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  [Help]Platformer Pathfinding  (Read 4371 times)
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Offline Tom-Todd

Senior Newbie





« Posted 2012-05-06 17:48:34 »



I've been thinking about how to do path finding for my 2D platformer, I want the enemies to be able to find their way towards the player and jump on to higher platforms to reach them... I looked into the A* algorithm but it seems to be more suited to top down games and I was wondering if anyone had any good ideas regarding platformer pathfinding?
Offline Orangy Tang

JGO Kernel


Medals: 56
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Monkey for a head


« Reply #1 - Posted 2012-05-06 18:00:08 »

A* can be used on any graph to find a route from one node to another, not just top down maps. You just need to find a way of representing your platform level as a suitable graph that can be traversed.

Previously I've done that by generating waypoints at regular intervals along the surface of the platforms, then generating links between adjacent waypoints, like this:

Here, the greed diamonds are waypoints and the white lines the available routes between nearby waypoints. You'll need to generate links not just from waypoints on the same platform, but between waypoints on different platforms that you can jump between.

[ TriangularPixels.com - Play Growth Spurt, Rescue Squad and Snowman Village ] [ Rebirth - game resource library ]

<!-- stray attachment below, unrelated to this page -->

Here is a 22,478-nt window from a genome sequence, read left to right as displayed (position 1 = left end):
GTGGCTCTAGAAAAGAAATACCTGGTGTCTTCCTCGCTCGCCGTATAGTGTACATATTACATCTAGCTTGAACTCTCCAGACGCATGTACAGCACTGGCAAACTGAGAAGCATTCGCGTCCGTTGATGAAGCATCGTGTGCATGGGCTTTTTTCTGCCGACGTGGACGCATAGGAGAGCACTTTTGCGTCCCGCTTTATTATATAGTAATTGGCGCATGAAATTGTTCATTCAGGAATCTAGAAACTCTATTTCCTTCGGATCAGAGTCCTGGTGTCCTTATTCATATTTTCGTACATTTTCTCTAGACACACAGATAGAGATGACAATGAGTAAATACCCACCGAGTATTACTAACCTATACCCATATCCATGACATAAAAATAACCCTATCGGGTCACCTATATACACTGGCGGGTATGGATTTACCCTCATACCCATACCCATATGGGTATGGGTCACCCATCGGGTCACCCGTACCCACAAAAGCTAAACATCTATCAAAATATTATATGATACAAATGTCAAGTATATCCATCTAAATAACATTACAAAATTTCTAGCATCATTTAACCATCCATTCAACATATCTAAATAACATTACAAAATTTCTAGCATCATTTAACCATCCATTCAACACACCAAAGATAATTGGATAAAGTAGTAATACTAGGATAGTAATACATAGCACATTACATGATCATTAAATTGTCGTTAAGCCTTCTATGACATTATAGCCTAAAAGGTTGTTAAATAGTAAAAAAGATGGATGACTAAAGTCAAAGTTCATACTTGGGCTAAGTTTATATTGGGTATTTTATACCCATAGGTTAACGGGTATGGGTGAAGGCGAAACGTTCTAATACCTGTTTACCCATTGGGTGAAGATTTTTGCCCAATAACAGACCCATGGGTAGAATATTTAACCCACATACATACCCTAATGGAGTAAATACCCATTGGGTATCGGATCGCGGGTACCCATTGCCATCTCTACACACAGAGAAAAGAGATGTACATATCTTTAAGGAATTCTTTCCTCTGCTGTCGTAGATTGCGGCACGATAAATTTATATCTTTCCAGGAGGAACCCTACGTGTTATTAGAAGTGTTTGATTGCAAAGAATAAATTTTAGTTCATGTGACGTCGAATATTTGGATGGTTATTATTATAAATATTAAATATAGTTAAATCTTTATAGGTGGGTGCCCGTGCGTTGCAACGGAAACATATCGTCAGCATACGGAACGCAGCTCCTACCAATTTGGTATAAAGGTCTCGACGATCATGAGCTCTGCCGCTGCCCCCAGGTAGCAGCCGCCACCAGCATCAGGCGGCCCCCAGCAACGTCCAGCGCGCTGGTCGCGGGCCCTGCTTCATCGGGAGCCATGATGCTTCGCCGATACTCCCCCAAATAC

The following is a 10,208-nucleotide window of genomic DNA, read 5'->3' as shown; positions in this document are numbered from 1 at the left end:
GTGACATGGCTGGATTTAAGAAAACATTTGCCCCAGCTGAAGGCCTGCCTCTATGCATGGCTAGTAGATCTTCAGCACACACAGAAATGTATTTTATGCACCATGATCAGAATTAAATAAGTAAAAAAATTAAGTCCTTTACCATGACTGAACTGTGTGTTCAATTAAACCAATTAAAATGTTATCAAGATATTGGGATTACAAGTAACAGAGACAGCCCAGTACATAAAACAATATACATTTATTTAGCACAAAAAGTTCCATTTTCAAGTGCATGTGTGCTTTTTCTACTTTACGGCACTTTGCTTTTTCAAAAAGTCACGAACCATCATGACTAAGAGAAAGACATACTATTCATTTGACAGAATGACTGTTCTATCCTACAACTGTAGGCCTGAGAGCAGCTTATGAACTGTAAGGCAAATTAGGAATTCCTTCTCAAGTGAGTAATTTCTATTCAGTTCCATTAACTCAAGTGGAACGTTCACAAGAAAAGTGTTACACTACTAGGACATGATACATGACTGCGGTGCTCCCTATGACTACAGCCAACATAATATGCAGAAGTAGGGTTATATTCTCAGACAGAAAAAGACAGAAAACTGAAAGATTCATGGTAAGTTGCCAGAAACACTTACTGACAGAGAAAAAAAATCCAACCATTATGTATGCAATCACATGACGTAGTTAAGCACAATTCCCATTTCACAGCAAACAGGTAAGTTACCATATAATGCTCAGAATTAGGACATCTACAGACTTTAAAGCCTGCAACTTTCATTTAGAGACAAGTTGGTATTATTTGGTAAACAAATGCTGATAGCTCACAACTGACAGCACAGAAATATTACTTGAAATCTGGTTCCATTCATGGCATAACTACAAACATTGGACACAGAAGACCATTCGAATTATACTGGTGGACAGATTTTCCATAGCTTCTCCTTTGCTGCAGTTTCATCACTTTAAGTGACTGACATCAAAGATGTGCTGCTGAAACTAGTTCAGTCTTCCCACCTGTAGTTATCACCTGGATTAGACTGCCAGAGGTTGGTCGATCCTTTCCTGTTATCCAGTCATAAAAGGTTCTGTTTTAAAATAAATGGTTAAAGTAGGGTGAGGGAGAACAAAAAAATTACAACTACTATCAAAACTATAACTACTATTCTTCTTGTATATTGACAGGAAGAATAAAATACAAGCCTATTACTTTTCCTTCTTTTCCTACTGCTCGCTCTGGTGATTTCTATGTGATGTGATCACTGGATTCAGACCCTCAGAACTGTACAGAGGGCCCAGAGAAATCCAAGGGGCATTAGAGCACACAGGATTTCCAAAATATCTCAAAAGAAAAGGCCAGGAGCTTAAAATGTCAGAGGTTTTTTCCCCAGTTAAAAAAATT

Offline matheus23

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« Reply #2 - Posted 2012-05-06 18:23:09 »

I think, what Orangy Tang writes, is something really intresting, but I think you should go with a simplified AI, if that would fit your need:

Enemys just walk towards your player (in the direction to the player, which means either left or right), and if they have no ground below anymore, they just jump. Thats the simliest AI. It is used really often.

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Offline Tom-Todd

Senior Newbie





« Reply #3 - Posted 2012-05-06 18:28:42 »

Yeah, But that wouldn't really be what I was aiming to achieve, I know it's simplest, but it's not really what I'm looking for... I'll keep it in mind though thanks Smiley
Offline matheus23

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« Reply #4 - Posted 2012-05-06 18:29:35 »

Yeah, But that wouldn't really be what I was aiming to achieve, I know it's simplest, but it's not really what I'm looking for... I'll keep it in mind though thanks Smiley

In that case, I'd go with Orangy-Tang's Version Wink

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Offline Tom-Todd

Senior Newbie





« Reply #5 - Posted 2012-05-07 00:14:39 »

A* can be used on any graph to find a route from one node to another, not just top down maps. You just need to find a way of representing your platform level as a suitable graph that can be traversed.